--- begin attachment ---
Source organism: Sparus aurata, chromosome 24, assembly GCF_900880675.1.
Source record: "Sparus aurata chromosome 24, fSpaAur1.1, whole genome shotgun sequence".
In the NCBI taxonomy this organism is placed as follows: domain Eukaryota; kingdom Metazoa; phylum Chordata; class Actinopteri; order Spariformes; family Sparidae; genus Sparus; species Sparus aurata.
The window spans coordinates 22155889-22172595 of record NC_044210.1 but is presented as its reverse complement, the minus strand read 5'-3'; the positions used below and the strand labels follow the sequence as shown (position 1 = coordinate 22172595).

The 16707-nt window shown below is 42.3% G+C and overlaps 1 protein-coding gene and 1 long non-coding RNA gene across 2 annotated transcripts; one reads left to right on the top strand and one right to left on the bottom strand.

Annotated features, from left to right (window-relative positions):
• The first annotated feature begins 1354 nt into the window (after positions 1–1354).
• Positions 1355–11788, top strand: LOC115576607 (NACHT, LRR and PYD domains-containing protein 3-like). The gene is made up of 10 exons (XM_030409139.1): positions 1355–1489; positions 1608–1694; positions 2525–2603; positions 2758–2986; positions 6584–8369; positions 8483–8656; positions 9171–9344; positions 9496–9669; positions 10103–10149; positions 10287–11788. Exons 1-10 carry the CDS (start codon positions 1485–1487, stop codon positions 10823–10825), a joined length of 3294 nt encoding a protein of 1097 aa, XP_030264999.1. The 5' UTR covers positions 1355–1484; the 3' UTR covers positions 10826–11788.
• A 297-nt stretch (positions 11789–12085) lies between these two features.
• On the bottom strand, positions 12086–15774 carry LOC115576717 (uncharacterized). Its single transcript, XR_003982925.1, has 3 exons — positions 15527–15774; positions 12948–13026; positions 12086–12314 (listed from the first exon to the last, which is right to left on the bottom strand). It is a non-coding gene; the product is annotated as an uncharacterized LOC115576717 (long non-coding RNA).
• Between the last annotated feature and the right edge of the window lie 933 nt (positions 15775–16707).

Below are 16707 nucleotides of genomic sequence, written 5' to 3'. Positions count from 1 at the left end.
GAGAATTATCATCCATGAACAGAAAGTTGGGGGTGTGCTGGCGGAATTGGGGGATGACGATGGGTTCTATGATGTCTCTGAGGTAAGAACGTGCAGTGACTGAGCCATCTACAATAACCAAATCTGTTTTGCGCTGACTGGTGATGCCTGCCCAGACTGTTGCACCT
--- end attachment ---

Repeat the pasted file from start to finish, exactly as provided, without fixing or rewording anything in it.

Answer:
Source organism: Sparus aurata, chromosome 24, assembly GCF_900880675.1.
Source record: "Sparus aurata chromosome 24, fSpaAur1.1, whole genome shotgun sequence".
In the NCBI taxonomy this organism is placed as follows: domain Eukaryota; kingdom Metazoa; phylum Chordata; class Actinopteri; order Spariformes; family Sparidae; genus Sparus; species Sparus aurata.
The window spans coordinates 22155889-22172595 of record NC_044210.1 but is presented as its reverse complement, the minus strand read 5'-3'; the positions used below and the strand labels follow the sequence as shown (position 1 = coordinate 22172595).

The 16707-nt window shown below is 42.3% G+C and overlaps 1 protein-coding gene and 1 long non-coding RNA gene across 2 annotated transcripts; one reads left to right on the top strand and one right to left on the bottom strand.

Annotated features, from left to right (window-relative positions):
• The first annotated feature begins 1354 nt into the window (after positions 1–1354).
• Positions 1355–11788, top strand: LOC115576607 (NACHT, LRR and PYD domains-containing protein 3-like). The gene is made up of 10 exons (XM_030409139.1): positions 1355–1489; positions 1608–1694; positions 2525–2603; positions 2758–2986; positions 6584–8369; positions 8483–8656; positions 9171–9344; positions 9496–9669; positions 10103–10149; positions 10287–11788. Exons 1-10 carry the CDS (start codon positions 1485–1487, stop codon positions 10823–10825), a joined length of 3294 nt encoding a protein of 1097 aa, XP_030264999.1. The 5' UTR covers positions 1355–1484; the 3' UTR covers positions 10826–11788.
• A 297-nt stretch (positions 11789–12085) lies between these two features.
• On the bottom strand, positions 12086–15774 carry LOC115576717 (uncharacterized). Its single transcript, XR_003982925.1, has 3 exons — positions 15527–15774; positions 12948–13026; positions 12086–12314 (listed from the first exon to the last, which is right to left on the bottom strand). It is a non-coding gene; the product is annotated as an uncharacterized LOC115576717 (long non-coding RNA).
• Between the last annotated feature and the right edge of the window lie 933 nt (positions 15775–16707).

Below are 16707 nucleotides of genomic sequence, written 5' to 3'. Positions count from 1 at the left end.
GAGAATTATCATCCATGAACAGAAAGTTGGGGGTGTGCTGGCGGAATTGGGGGATGACGATGGGTTCTATGATGTCTCTGAGGTAAGAACGTGCAGTGACTGAGCCATCTACAATAACCAAATCTGTTTTGCGCTGACTGGTGATGCCTGCCCAGACTGTTGCACCT